Thea Pueschel

“You love to write.” I’ve been told time and again. I generally retort, “I write because I have to, if I didn’t, I would explode, implode or evaporate.” I know it’s not a want or desire, but a free way to release the charged energy that my soul has collected, which feels like the static electricity of a sock stuck to a favorite shirt fresh from the dyer, a nuisance. In times of doubt, it delivered hope. In times of sadness, it delivered perspective. In times of hate, it provided love. In times of disappointment, it gave humor. In times of financial loss, it gave me wealth.

It wasn’t always a have to; it once was a want to. When I was 8, I wrote a story about a family that bought a two-story house. They heard noises in the attic, and it was obvious the house was haunted. Except it wasn’t— a great grandfather that had been left behind like an unwanted cat by the previous owners. The darkness that emerged from my 8-year-old mind won me a young author’s award and left me convinced I would be the next great American novelist.

Somewhere in my tweens, my mother began to assign essays for wrongdoings. An in-depth analytical approach to assessing the wrongs I had done, why I had done what I did, the ramification of my actions on others, and why I wouldn’t do it again. Sometimes I would do it again, and a fresh new essay would have to be written. I didn’t write because I wanted to. I wrote because I had to.

My family was enmeshed; boundaries were as effective as having cheesecloth hold a liquid. Autonomy was a flimsy structure— free and open for judgment and persecution. Writing became my shield; it was the leaded apron that protected me from the piercing x-rays that attempted to re-image my soul.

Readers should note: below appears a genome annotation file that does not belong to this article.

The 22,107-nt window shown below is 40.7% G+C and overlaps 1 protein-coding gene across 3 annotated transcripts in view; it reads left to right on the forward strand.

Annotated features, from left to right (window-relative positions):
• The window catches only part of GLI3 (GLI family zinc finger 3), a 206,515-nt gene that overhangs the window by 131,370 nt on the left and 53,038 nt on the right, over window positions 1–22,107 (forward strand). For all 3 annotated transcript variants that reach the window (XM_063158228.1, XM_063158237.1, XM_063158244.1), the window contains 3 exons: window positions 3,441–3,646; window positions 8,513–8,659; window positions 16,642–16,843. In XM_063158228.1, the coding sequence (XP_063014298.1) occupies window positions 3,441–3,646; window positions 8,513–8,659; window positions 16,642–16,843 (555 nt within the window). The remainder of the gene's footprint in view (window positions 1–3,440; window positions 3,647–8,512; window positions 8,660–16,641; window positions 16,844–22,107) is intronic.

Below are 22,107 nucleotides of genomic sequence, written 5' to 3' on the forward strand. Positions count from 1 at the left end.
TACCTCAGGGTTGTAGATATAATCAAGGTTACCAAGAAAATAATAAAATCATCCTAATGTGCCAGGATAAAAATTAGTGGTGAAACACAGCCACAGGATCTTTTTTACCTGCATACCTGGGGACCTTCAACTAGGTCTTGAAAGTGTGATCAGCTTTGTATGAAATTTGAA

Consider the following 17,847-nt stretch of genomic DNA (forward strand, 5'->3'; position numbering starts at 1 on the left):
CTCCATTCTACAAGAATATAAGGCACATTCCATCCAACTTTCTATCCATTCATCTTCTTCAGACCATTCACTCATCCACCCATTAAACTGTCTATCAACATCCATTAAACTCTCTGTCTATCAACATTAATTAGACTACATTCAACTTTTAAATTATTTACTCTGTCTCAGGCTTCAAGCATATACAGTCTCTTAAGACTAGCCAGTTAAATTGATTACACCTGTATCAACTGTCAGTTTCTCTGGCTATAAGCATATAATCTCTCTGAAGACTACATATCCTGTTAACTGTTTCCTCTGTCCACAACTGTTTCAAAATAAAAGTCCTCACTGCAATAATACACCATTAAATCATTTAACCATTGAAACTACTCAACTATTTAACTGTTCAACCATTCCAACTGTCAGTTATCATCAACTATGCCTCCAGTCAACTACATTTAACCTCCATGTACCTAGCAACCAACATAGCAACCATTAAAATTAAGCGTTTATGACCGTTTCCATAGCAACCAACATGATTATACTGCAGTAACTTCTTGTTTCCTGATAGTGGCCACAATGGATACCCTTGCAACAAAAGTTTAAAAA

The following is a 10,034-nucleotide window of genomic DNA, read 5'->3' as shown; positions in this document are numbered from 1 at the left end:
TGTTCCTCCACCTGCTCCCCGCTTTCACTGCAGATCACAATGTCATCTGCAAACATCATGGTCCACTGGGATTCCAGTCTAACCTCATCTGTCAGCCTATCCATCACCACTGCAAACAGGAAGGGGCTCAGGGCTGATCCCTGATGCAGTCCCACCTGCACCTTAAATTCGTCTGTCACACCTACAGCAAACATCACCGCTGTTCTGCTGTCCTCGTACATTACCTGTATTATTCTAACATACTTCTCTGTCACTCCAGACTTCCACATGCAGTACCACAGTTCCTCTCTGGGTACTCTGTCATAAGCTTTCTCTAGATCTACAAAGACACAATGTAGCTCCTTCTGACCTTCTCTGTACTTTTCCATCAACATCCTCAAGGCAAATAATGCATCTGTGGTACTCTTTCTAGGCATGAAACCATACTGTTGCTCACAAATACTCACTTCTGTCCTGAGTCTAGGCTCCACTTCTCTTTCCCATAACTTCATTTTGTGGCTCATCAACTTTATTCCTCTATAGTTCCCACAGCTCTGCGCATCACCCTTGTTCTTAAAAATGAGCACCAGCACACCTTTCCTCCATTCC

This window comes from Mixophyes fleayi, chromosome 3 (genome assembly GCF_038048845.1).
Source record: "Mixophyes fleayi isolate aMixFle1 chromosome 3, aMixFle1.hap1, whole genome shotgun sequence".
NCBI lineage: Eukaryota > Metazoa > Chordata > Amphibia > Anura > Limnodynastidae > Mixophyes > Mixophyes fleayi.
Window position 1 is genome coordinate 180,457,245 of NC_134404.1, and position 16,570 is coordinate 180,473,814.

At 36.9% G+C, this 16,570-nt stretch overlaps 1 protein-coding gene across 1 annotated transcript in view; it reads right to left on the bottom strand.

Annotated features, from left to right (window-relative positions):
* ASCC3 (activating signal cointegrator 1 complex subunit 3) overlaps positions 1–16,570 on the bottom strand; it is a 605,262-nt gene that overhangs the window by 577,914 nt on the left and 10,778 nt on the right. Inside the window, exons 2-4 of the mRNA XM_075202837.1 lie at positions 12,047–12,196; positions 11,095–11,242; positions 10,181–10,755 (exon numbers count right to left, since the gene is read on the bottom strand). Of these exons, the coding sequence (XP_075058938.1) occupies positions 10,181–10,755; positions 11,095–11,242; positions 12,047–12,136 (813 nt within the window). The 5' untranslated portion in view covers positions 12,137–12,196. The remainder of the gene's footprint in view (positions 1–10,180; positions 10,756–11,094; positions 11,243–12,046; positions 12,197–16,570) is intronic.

Through metaphors I could explore complicated feelings, I could relay my inner truth in similes, the words of disappointment, lust, anger, and hope crept from my mind to the black and white comp books I squirreled away under my bed. My mother would rummage through my room and flip through the pages, and tell me how wonderful they were as she was able to extract concrete meaning, instead of my synesthetic expression.

When I hit adulthood, the world with its complexity asked me to take word pictures, to capture the essence of a moment, the flittering feelings, the dashing devastation, and the moments of just waiting. Writing saved me, time, and again. With electricity that needed to be discharged, it kept me from blowing up or radiating in directions damaging to others. Transference, it was a game I could choose not to play. Instead of emotions turning into lashing whips flagellating those who were unfortunate enough to cross my path, they were transmuted into haunting or humorous words.

Why do I write? Well, it’s why I breathe— because I can …

 


 

When the task of writing grows inevitably arduous—and seemingly thankless—we must remember why we started. Inspired by George Orwell’s 1946 essay “Why I Write,” this introspective project highlights our motives for writing. Share your story and join the conversation. Live events are produced throughout the diverse cities of Orange County and feature author readings from curated essay submissions.

  1. Write a 500-word essay explaining why you write.
  2. Submit via Submittable.